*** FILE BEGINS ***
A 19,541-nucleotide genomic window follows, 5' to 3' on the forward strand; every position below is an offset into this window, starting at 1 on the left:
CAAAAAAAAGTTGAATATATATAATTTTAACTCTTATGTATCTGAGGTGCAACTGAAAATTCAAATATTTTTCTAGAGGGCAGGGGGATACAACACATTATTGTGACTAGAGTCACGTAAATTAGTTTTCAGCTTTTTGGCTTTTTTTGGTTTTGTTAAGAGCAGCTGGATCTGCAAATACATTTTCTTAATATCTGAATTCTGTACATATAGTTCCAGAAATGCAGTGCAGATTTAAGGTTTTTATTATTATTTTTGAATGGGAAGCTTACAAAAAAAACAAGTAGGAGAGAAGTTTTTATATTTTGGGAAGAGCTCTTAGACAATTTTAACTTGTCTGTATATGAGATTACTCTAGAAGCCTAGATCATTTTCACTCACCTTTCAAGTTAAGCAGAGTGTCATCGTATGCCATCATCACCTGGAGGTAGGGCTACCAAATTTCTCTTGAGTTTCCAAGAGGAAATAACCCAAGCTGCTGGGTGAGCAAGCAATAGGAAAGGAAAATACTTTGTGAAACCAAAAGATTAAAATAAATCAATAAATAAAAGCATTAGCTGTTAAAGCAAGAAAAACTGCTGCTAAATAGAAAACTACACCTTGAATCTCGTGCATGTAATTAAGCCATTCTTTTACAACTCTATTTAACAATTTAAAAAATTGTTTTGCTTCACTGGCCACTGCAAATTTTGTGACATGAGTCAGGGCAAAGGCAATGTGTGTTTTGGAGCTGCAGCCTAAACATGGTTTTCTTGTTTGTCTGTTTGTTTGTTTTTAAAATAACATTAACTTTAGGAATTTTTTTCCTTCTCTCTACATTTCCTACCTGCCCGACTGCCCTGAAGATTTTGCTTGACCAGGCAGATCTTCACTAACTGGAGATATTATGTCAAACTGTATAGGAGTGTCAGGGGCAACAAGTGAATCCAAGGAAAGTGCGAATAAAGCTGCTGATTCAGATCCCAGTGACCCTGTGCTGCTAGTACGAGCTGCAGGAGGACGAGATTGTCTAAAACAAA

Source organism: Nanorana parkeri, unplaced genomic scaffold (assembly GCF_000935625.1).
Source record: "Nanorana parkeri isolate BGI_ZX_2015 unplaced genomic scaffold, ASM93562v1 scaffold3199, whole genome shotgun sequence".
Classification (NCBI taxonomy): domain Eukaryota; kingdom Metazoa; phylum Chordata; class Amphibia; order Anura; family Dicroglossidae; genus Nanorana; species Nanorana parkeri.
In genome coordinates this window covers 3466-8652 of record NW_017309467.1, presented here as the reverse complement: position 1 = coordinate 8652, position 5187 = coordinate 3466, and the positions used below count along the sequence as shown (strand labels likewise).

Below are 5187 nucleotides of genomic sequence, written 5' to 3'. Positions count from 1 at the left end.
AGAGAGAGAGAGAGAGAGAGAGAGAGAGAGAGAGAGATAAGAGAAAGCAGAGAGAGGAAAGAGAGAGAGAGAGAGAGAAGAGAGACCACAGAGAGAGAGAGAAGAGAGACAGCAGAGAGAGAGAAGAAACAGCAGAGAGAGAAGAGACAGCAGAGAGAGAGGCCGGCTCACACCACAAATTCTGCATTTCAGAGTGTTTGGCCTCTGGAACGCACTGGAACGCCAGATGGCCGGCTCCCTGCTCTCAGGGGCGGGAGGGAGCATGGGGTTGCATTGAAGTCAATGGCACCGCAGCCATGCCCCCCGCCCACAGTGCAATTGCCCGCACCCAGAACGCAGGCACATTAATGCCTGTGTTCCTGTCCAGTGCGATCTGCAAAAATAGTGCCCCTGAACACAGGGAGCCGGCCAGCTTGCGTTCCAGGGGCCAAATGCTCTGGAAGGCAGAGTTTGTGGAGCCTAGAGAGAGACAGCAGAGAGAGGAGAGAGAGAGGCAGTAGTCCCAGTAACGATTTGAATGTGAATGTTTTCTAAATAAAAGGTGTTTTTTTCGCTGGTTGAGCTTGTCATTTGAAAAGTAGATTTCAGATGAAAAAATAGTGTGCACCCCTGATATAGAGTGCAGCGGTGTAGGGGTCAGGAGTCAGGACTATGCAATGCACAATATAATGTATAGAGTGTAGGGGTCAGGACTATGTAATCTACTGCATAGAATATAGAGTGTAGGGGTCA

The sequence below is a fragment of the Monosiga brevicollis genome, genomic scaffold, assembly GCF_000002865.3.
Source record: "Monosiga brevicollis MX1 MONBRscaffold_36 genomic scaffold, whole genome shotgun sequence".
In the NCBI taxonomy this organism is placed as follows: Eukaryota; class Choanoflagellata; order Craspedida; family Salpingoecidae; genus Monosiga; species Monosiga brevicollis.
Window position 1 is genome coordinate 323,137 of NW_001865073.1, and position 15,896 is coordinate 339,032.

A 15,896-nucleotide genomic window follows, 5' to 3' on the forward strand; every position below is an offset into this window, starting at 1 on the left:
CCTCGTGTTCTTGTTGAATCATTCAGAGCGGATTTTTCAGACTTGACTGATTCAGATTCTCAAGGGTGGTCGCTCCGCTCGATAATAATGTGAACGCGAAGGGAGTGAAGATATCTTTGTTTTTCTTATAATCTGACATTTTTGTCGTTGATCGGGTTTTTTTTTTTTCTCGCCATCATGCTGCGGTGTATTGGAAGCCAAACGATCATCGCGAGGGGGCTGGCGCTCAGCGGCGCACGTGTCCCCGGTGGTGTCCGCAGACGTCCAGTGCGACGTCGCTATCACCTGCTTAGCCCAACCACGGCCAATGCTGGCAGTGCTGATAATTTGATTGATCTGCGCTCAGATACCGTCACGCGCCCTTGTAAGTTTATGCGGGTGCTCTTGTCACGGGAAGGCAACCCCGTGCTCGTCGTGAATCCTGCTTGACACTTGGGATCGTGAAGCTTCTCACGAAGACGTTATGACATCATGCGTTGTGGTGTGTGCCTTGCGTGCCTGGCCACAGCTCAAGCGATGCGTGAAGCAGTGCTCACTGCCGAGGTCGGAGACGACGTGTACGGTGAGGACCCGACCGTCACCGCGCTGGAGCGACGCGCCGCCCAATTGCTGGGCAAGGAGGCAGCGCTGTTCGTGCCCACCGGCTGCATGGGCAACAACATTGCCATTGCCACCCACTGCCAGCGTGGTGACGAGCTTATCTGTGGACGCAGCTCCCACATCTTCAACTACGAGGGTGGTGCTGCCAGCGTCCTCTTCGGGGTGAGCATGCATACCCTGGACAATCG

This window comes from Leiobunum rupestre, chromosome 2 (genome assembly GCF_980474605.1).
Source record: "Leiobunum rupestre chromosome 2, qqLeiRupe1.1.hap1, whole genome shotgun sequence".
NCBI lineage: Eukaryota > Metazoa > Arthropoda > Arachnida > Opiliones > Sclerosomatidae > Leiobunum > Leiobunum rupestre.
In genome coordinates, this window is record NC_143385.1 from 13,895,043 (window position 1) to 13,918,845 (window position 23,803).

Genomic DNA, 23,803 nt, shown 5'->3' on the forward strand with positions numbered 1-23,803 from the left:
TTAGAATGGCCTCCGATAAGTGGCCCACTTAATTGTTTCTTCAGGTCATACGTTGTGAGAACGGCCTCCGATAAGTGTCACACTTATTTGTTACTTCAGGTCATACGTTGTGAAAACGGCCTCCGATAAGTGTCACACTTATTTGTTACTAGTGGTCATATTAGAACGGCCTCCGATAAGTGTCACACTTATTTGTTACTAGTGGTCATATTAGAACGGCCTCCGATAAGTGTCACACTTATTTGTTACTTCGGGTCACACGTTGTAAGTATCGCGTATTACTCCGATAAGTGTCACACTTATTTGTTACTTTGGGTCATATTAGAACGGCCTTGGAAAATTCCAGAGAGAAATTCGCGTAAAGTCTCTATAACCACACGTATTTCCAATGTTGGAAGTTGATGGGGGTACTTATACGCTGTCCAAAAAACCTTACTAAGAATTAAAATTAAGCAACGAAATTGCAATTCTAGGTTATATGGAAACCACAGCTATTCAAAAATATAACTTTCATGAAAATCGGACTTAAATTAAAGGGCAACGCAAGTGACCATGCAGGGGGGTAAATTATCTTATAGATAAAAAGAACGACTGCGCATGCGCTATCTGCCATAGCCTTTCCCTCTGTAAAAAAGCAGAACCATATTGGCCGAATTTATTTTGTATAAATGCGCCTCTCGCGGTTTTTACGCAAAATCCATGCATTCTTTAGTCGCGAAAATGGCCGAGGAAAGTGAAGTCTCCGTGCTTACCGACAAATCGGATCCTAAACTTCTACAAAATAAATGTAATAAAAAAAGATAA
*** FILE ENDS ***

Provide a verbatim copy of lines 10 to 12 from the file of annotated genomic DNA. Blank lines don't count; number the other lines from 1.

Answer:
Source record: "Monosiga brevicollis MX1 MONBRscaffold_36 genomic scaffold, whole genome shotgun sequence".
In the NCBI taxonomy this organism is placed as follows: Eukaryota; class Choanoflagellata; order Craspedida; family Salpingoecidae; genus Monosiga; species Monosiga brevicollis.
Window position 1 is genome coordinate 323,137 of NW_001865073.1, and position 15,896 is coordinate 339,032.